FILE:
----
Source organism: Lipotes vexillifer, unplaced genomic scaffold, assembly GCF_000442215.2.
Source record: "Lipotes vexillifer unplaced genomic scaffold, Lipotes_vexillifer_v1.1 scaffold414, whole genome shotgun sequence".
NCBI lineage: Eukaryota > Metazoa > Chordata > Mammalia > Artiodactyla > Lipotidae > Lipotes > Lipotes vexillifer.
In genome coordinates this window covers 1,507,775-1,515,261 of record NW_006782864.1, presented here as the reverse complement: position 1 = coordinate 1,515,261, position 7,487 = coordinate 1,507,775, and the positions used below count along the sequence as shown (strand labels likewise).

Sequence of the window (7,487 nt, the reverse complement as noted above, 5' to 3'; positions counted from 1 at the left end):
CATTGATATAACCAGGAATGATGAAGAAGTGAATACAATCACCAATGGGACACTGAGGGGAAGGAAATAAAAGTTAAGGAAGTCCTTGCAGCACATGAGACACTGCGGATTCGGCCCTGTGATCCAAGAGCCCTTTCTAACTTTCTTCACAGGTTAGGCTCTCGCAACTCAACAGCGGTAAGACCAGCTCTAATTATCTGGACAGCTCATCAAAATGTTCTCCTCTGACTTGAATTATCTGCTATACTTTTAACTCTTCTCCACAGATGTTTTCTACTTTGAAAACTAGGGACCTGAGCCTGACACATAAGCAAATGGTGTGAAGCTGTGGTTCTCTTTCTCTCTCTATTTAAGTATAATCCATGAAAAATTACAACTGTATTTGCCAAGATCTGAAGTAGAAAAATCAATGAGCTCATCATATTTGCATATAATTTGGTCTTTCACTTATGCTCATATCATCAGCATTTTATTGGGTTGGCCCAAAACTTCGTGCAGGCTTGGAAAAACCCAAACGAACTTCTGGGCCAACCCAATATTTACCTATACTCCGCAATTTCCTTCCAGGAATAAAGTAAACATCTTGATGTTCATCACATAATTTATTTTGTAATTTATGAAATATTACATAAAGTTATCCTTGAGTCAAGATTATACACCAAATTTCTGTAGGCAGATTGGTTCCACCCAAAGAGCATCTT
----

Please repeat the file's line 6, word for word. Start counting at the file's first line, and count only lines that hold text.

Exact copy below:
CATTGATATAACCAGGAATGATGAAGAAGTGAATACAATCACCAATGGGACACTGAGGGGAAGGAAATAAAAGTTAAGGAAGTCCTTGCAGCACATGAGACACTGCGGATTCGGCCCTGTGATCCAAGAGCCCTTTCTAACTTTCTTCACAGGTTAGGCTCTCGCAACTCAACAGCGGTAAGACCAGCTCTAATTATCTGGACAGCTCATCAAAATGTTCTCCTCTGACTTGAATTATCTGCTATACTTTTAACTCTTCTCCACAGATGTTTTCTACTTTGAAAACTAGGGACCTGAGCCTGACACATAAGCAAATGGTGTGAAGCTGTGGTTCTCTTTCTCTCTCTATTTAAGTATAATCCATGAAAAATTACAACTGTATTTGCCAAGATCTGAAGTAGAAAAATCAATGAGCTCATCATATTTGCATATAATTTGGTCTTTCACTTATGCTCATATCATCAGCATTTTATTGGGTTGGCCCAAAACTTCGTGCAGGCTTGGAAAAACCCAAACGAACTTCTGGGCCAACCCAATATTTACCTATACTCCGCAATTTCCTTCCAGGAATAAAGTAAACATCTTGATGTTCATCACATAATTTATTTTGTAATTTATGAAATATTACATAAAGTTATCCTTGAGTCAAGATTATACACCAAATTTCTGTAGGCAGATTGGTTCCACCCAAAGAGCATCTT